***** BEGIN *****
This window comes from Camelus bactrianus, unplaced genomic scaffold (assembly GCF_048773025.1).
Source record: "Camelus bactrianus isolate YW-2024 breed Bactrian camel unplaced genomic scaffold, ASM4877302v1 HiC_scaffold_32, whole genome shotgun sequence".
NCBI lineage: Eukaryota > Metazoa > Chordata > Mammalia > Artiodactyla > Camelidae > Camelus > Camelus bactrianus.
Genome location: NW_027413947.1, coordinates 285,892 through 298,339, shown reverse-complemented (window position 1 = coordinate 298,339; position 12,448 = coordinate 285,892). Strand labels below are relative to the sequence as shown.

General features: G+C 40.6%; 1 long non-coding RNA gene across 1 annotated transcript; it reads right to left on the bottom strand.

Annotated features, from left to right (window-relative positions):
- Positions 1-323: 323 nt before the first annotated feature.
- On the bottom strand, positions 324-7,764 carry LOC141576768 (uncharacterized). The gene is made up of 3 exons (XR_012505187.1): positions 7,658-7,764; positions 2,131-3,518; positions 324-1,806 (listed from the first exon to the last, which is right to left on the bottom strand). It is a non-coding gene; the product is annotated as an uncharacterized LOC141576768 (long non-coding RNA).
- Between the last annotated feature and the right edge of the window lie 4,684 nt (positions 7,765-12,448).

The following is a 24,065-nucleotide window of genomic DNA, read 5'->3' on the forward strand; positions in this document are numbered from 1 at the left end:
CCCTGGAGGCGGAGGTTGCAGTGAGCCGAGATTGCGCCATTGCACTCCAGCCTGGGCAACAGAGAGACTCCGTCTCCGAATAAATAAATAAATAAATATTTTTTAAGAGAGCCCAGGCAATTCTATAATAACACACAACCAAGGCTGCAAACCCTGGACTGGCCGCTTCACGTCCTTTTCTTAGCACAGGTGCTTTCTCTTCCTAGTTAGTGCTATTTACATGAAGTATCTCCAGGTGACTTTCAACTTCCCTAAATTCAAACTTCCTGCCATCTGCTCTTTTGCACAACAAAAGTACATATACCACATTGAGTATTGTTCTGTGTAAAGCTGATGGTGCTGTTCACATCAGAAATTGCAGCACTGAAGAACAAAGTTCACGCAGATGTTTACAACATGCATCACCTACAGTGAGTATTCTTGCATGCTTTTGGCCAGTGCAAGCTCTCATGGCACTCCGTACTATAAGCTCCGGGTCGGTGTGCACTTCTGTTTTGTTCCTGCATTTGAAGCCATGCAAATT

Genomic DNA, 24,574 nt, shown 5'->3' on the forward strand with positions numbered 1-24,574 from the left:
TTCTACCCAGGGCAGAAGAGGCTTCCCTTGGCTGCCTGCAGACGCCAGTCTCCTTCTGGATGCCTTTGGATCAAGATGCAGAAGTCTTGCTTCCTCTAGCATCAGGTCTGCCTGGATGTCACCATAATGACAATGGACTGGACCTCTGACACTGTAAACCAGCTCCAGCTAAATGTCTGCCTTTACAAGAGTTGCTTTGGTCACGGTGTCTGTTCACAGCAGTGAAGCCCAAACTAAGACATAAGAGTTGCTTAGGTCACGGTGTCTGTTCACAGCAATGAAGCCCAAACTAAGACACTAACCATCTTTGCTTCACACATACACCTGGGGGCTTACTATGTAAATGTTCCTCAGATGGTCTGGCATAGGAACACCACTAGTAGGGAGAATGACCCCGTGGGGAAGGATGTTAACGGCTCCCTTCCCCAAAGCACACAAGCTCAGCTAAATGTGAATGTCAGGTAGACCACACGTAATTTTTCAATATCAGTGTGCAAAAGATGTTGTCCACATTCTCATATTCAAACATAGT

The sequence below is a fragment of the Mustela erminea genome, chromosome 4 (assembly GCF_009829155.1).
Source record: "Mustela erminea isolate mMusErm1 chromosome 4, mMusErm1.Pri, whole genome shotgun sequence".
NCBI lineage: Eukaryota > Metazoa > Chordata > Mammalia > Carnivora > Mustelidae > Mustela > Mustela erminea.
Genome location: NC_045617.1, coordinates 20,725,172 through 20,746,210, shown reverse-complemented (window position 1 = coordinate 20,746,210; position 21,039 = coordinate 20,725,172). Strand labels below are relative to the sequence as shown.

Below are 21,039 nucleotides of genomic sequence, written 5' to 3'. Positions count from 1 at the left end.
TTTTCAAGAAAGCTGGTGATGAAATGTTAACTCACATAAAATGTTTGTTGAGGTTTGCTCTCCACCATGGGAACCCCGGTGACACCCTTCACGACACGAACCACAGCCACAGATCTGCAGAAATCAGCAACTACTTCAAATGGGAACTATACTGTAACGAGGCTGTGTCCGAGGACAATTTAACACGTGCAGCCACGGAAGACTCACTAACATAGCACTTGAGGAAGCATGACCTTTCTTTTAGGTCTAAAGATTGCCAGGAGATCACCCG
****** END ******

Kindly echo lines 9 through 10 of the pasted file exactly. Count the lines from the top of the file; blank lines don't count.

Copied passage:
- Between the last annotated feature and the right edge of the window lie 4,684 nt (positions 7,765-12,448).

The following is a 24,065-nucleotide window of genomic DNA, read 5'->3' on the forward strand; positions in this document are numbered from 1 at the left end: